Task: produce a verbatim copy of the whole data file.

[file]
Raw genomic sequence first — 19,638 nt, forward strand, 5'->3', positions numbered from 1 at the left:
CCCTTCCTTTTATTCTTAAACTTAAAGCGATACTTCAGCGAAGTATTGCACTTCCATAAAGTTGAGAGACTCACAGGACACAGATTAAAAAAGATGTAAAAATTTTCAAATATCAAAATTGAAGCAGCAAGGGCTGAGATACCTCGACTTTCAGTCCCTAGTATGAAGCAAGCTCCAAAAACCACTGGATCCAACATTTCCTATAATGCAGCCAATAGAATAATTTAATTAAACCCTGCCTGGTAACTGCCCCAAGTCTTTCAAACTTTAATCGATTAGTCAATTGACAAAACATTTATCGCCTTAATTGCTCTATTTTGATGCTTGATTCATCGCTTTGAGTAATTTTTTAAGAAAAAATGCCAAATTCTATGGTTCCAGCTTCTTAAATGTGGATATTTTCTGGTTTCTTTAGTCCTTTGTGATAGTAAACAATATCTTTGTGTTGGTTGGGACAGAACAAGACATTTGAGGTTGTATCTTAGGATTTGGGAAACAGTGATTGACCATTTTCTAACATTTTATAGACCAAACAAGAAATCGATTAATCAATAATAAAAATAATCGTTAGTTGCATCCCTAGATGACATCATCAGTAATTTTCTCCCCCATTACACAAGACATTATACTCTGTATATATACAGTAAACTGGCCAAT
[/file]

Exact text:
Raw genomic sequence first — 19,638 nt, forward strand, 5'->3', positions numbered from 1 at the left:
CCCTTCCTTTTATTCTTAAACTTAAAGCGATACTTCAGCGAAGTATTGCACTTCCATAAAGTTGAGAGACTCACAGGACACAGATTAAAAAAGATGTAAAAATTTTCAAATATCAAAATTGAAGCAGCAAGGGCTGAGATACCTCGACTTTCAGTCCCTAGTATGAAGCAAGCTCCAAAAACCACTGGATCCAACATTTCCTATAATGCAGCCAATAGAATAATTTAATTAAACCCTGCCTGGTAACTGCCCCAAGTCTTTCAAACTTTAATCGATTAGTCAATTGACAAAACATTTATCGCCTTAATTGCTCTATTTTGATGCTTGATTCATCGCTTTGAGTAATTTTTTAAGAAAAAATGCCAAATTCTATGGTTCCAGCTTCTTAAATGTGGATATTTTCTGGTTTCTTTAGTCCTTTGTGATAGTAAACAATATCTTTGTGTTGGTTGGGACAGAACAAGACATTTGAGGTTGTATCTTAGGATTTGGGAAACAGTGATTGACCATTTTCTAACATTTTATAGACCAAACAAGAAATCGATTAATCAATAATAAAAATAATCGTTAGTTGCATCCCTAGATGACATCATCAGTAATTTTCTCCCCCATTACACAAGACATTATACTCTGTATATATACAGTAAACTGGCCAAT